Ignatieff sacks Borys and other Dion supporters

From the Embassy:

Among the many things attracting more attention than the government’s lackluster Throne Speech on Monday was the renovation Michael Ignatieff has given to the Liberal front bench.

With his shadow cabinet shuffle last week, Mr. Ignatieff’s consolidation of power appears complete, with few supporters of former Liberal leader Stéphane Dion remaining in prominent positions.

Former citizenship and immigration critic Borys Wrzesnewskyj, who opposed Mr. Ignatieff during his rise to power, was also cut from the ranks, along with Montreal MP and famed human rights lawyer Irwin Cotler. Mr. Cotler’s position of human rights critic has been done away with altogether.

Longtime Iggy supporters, meanwhile, have been rewarded. Scott Brison has moved from finance to international trade, replacing David McGuinty, who has been given the energy and environment portfolio. Maurizio Bevilacqua has been assigned to immigration, while Glen Pearson (who has three children adopted from Sudan) has taken over as critic for international co-operation.

Borys was the Critic for Citizenship, Immigration & Multiculturalism and a great leader in the Ukrainian Canadian community.  Here are some of Iggy’s thoughts from his 1993 book ‘Blood and Belonging’:

“I feel like declaring my basic prejudices on arrival”, “Isn’t nationalism just an exercise in kitsch, in fervent emotional insincerity? Especially so in Ukraine. It has been part of Russia for centuries.”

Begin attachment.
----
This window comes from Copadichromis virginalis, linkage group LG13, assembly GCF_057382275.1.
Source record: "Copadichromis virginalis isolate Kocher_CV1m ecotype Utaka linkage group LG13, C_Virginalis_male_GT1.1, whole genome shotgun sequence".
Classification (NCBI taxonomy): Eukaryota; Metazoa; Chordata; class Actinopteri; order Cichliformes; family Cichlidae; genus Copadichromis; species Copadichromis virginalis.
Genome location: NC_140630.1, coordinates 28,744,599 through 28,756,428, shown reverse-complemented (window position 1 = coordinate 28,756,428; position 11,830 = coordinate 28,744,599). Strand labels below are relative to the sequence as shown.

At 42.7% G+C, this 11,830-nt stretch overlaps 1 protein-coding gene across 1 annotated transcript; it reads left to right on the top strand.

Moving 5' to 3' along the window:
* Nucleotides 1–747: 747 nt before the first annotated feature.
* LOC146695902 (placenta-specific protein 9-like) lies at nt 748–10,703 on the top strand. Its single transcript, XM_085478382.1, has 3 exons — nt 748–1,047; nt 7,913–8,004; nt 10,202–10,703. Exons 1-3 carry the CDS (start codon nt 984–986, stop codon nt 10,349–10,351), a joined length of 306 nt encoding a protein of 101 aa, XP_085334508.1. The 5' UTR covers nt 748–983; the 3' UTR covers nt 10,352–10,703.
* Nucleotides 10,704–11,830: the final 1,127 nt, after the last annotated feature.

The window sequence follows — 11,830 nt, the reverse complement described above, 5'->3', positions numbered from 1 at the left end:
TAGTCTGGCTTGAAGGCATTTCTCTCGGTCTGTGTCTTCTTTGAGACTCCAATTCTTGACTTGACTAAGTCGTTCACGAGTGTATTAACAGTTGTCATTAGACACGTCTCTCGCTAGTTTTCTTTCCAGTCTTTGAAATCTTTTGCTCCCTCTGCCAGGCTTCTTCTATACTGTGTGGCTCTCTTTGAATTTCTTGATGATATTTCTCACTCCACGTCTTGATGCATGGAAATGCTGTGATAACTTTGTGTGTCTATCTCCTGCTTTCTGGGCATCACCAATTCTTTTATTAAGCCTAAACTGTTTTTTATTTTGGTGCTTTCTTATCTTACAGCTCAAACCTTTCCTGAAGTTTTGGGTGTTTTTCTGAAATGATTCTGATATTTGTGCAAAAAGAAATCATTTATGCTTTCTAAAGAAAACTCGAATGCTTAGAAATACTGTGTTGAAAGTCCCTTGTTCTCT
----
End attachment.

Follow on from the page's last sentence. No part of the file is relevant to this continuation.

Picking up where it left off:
“Into this inauthentic void streams nationalist emotionalism”, “striving to convince them that there always was a Ukrainian nation; that it has been suppressed for centuries; that it has at last found its freedom, and so on. The reality is different”

“My difficulty in taking Ukraine seriously goes deeper than just my cosmopolitan suspicion of nationalists everywhere. Somewhere inside, I’m also what Ukrainians would call a Great Russian, and there is just a trace of old Russian disdain for these “little Russians.” The thought of their independence conjured up only “images of embroidered peasant shirts, the nasal whine of ethnic instruments, phoney Cossacks in cloaks and boots, nasty anti-Semites.”

You can write to Ignatieff postage-free (as well any MP) at:

House of Commons
Ottawa, Ontario
K1A 0A6

3 thoughts on “Ignatieff sacks Borys and other Dion supporters”

  1. Has anyone read the entire chapter from Blood & Belonging? I’ve seen this paragraph cited time and again, the implication clearly being that Ignatieff is a raving Ukrainophobe.

    What I’d like to know is did he change his feelings? Did he describe some kind of journey to a different conclusion, i.e. that Ukrainians are a modern European people, and not the way he describes them in the beginning of the chapter?

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